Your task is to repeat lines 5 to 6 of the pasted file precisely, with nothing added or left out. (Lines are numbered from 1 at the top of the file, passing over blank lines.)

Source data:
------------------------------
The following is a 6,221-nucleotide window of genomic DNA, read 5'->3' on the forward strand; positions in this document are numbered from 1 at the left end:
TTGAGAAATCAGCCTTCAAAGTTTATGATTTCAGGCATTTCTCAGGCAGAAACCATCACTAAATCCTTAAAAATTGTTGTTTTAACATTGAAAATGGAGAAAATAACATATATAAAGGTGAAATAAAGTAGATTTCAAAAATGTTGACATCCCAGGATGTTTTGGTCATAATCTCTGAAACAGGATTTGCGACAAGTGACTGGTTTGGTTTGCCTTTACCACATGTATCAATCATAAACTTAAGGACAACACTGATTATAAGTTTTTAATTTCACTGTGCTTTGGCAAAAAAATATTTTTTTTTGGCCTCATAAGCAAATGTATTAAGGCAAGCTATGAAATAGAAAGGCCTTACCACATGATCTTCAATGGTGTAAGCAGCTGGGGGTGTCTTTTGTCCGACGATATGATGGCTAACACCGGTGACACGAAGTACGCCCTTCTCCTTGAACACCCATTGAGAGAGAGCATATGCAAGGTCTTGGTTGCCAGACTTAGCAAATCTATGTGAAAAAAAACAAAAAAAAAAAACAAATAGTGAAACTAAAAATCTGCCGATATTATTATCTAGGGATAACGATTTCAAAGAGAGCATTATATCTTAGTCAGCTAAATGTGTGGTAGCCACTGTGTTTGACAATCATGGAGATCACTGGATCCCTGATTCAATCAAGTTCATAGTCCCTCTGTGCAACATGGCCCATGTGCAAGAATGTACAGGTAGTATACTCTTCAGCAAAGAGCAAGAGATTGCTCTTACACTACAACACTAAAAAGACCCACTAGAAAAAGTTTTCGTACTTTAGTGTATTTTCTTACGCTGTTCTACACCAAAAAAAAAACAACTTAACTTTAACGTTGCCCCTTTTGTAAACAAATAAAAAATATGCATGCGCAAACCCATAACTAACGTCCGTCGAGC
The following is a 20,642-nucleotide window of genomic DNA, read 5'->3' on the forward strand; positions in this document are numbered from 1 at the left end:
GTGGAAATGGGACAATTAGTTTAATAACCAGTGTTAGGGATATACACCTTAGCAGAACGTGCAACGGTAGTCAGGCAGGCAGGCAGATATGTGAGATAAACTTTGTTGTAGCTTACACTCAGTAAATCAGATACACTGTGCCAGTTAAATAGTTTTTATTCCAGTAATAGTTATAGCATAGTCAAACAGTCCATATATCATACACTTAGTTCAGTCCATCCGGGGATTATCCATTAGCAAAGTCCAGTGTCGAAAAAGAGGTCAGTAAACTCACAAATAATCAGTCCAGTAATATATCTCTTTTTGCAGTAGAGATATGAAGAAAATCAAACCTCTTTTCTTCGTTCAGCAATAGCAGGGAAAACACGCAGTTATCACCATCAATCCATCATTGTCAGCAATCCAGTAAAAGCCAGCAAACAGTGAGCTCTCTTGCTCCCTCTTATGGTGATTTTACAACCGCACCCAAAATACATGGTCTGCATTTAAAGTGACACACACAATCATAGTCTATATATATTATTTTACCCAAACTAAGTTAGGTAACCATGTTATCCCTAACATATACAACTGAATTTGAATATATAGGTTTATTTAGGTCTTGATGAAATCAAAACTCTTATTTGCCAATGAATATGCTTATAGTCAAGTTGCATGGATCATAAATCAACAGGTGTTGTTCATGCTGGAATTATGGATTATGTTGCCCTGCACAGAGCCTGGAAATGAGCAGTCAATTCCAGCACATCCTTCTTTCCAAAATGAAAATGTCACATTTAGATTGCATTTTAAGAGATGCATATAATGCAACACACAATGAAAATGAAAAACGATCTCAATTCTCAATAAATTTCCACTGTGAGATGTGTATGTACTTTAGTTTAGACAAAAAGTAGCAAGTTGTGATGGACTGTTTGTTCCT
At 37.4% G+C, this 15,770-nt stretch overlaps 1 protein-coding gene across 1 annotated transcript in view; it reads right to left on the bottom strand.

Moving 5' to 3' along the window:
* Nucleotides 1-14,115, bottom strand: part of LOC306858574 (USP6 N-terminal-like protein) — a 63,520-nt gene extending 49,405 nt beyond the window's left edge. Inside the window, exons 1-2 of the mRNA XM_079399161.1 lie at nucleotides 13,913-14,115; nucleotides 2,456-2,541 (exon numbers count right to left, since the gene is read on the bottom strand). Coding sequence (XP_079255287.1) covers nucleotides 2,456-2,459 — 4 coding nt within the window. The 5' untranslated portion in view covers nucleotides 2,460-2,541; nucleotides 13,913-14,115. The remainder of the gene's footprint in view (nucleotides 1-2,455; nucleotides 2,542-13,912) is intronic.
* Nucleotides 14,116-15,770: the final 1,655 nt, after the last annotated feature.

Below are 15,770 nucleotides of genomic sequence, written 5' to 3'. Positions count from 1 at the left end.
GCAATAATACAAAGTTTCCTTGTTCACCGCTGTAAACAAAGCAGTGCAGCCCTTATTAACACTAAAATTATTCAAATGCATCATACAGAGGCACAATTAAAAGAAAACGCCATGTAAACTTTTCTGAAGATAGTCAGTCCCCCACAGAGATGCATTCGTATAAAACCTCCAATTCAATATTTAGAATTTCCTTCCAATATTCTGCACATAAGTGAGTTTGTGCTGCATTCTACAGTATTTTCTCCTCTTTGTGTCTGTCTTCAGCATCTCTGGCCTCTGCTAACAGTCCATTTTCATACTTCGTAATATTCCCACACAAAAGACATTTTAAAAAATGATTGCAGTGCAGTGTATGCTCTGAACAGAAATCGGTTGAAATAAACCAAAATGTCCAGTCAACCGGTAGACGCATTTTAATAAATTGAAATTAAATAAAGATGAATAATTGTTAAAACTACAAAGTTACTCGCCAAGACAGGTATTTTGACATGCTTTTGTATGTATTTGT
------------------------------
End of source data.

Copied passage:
At 37.4% G+C, this 15,770-nt stretch overlaps 1 protein-coding gene across 1 annotated transcript in view; it reads right to left on the bottom strand.

Moving 5' to 3' along the window: